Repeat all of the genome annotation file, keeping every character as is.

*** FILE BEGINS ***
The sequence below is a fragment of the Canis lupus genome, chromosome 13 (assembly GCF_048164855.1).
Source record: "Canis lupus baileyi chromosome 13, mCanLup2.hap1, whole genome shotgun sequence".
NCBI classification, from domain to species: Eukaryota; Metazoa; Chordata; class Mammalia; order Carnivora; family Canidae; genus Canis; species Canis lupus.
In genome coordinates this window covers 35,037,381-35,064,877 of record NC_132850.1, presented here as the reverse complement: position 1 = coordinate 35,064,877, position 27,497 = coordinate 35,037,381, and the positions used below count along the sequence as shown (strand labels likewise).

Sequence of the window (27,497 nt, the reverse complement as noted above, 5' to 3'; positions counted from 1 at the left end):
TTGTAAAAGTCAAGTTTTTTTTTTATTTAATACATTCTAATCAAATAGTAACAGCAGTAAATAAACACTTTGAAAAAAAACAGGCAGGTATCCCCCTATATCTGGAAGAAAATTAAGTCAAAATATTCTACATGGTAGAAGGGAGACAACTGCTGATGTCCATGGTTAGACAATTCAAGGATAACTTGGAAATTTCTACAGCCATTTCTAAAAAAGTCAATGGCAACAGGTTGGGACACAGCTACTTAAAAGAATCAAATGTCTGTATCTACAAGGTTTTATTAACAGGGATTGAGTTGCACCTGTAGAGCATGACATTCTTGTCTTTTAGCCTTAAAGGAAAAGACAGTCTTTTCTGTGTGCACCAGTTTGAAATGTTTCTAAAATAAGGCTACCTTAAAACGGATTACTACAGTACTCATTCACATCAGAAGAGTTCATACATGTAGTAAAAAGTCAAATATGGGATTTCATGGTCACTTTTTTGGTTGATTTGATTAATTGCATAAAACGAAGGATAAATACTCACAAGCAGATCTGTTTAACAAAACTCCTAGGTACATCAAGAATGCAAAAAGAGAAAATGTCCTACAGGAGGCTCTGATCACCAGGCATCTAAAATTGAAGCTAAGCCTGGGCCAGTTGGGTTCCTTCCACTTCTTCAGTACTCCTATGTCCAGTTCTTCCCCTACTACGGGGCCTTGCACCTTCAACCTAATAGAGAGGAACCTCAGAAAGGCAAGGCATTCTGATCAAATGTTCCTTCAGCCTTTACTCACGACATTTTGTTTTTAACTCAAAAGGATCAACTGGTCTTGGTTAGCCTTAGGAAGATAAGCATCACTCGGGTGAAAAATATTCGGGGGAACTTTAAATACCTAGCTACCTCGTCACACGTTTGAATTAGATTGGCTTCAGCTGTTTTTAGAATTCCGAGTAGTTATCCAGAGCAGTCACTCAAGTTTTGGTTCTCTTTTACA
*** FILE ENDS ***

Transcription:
The sequence below is a fragment of the Canis lupus genome, chromosome 13 (assembly GCF_048164855.1).
Source record: "Canis lupus baileyi chromosome 13, mCanLup2.hap1, whole genome shotgun sequence".
NCBI classification, from domain to species: Eukaryota; Metazoa; Chordata; class Mammalia; order Carnivora; family Canidae; genus Canis; species Canis lupus.
In genome coordinates this window covers 35,037,381-35,064,877 of record NC_132850.1, presented here as the reverse complement: position 1 = coordinate 35,064,877, position 27,497 = coordinate 35,037,381, and the positions used below count along the sequence as shown (strand labels likewise).

Sequence of the window (27,497 nt, the reverse complement as noted above, 5' to 3'; positions counted from 1 at the left end):
TTGTAAAAGTCAAGTTTTTTTTTTATTTAATACATTCTAATCAAATAGTAACAGCAGTAAATAAACACTTTGAAAAAAAACAGGCAGGTATCCCCCTATATCTGGAAGAAAATTAAGTCAAAATATTCTACATGGTAGAAGGGAGACAACTGCTGATGTCCATGGTTAGACAATTCAAGGATAACTTGGAAATTTCTACAGCCATTTCTAAAAAAGTCAATGGCAACAGGTTGGGACACAGCTACTTAAAAGAATCAAATGTCTGTATCTACAAGGTTTTATTAACAGGGATTGAGTTGCACCTGTAGAGCATGACATTCTTGTCTTTTAGCCTTAAAGGAAAAGACAGTCTTTTCTGTGTGCACCAGTTTGAAATGTTTCTAAAATAAGGCTACCTTAAAACGGATTACTACAGTACTCATTCACATCAGAAGAGTTCATACATGTAGTAAAAAGTCAAATATGGGATTTCATGGTCACTTTTTTGGTTGATTTGATTAATTGCATAAAACGAAGGATAAATACTCACAAGCAGATCTGTTTAACAAAACTCCTAGGTACATCAAGAATGCAAAAAGAGAAAATGTCCTACAGGAGGCTCTGATCACCAGGCATCTAAAATTGAAGCTAAGCCTGGGCCAGTTGGGTTCCTTCCACTTCTTCAGTACTCCTATGTCCAGTTCTTCCCCTACTACGGGGCCTTGCACCTTCAACCTAATAGAGAGGAACCTCAGAAAGGCAAGGCATTCTGATCAAATGTTCCTTCAGCCTTTACTCACGACATTTTGTTTTTAACTCAAAAGGATCAACTGGTCTTGGTTAGCCTTAGGAAGATAAGCATCACTCGGGTGAAAAATATTCGGGGGAACTTTAAATACCTAGCTACCTCGTCACACGTTTGAATTAGATTGGCTTCAGCTGTTTTTAGAATTCCGAGTAGTTATCCAGAGCAGTCACTCAAGTTTTGGTTCTCTTTTACA